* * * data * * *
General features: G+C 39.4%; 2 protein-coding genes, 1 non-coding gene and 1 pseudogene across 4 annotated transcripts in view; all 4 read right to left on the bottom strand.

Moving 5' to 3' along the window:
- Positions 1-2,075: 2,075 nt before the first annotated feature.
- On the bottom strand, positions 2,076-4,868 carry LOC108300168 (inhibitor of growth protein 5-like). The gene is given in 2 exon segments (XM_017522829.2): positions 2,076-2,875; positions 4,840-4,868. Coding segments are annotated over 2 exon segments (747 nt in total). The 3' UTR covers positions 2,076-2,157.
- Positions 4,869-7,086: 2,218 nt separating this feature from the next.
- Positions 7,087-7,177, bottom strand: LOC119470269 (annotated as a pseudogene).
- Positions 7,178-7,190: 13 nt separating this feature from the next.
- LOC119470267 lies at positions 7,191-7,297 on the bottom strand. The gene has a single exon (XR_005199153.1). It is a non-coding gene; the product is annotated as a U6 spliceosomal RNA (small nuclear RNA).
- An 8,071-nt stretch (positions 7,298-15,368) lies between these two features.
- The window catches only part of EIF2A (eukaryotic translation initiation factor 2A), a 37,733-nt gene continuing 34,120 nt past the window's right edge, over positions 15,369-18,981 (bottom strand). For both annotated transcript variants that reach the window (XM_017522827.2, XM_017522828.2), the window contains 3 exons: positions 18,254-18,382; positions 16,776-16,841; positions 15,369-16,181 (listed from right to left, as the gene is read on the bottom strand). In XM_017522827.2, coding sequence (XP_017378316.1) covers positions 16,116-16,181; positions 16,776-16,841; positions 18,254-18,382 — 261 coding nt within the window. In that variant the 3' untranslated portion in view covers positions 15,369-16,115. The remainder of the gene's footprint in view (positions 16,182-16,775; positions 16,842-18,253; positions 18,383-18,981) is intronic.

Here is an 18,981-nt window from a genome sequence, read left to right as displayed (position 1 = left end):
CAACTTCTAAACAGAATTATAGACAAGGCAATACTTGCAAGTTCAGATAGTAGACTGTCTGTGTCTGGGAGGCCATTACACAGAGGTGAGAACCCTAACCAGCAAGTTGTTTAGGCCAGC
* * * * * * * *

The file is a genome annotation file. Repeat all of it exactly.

General features: G+C 39.4%; 2 protein-coding genes, 1 non-coding gene and 1 pseudogene across 4 annotated transcripts in view; all 4 read right to left on the bottom strand.

Moving 5' to 3' along the window:
- Positions 1-2,075: 2,075 nt before the first annotated feature.
- On the bottom strand, positions 2,076-4,868 carry LOC108300168 (inhibitor of growth protein 5-like). The gene is given in 2 exon segments (XM_017522829.2): positions 2,076-2,875; positions 4,840-4,868. Coding segments are annotated over 2 exon segments (747 nt in total). The 3' UTR covers positions 2,076-2,157.
- Positions 4,869-7,086: 2,218 nt separating this feature from the next.
- Positions 7,087-7,177, bottom strand: LOC119470269 (annotated as a pseudogene).
- Positions 7,178-7,190: 13 nt separating this feature from the next.
- LOC119470267 lies at positions 7,191-7,297 on the bottom strand. The gene has a single exon (XR_005199153.1). It is a non-coding gene; the product is annotated as a U6 spliceosomal RNA (small nuclear RNA).
- An 8,071-nt stretch (positions 7,298-15,368) lies between these two features.
- The window catches only part of EIF2A (eukaryotic translation initiation factor 2A), a 37,733-nt gene continuing 34,120 nt past the window's right edge, over positions 15,369-18,981 (bottom strand). For both annotated transcript variants that reach the window (XM_017522827.2, XM_017522828.2), the window contains 3 exons: positions 18,254-18,382; positions 16,776-16,841; positions 15,369-16,181 (listed from right to left, as the gene is read on the bottom strand). In XM_017522827.2, coding sequence (XP_017378316.1) covers positions 16,116-16,181; positions 16,776-16,841; positions 18,254-18,382 — 261 coding nt within the window. In that variant the 3' untranslated portion in view covers positions 15,369-16,115. The remainder of the gene's footprint in view (positions 16,182-16,775; positions 16,842-18,253; positions 18,383-18,981) is intronic.

Here is an 18,981-nt window from a genome sequence, read left to right as displayed (position 1 = left end):
CAACTTCTAAACAGAATTATAGACAAGGCAATACTTGCAAGTTCAGATAGTAGACTGTCTGTGTCTGGGAGGCCATTACACAGAGGTGAGAACCCTAACCAGCAAGTTGTTTAGGCCAGC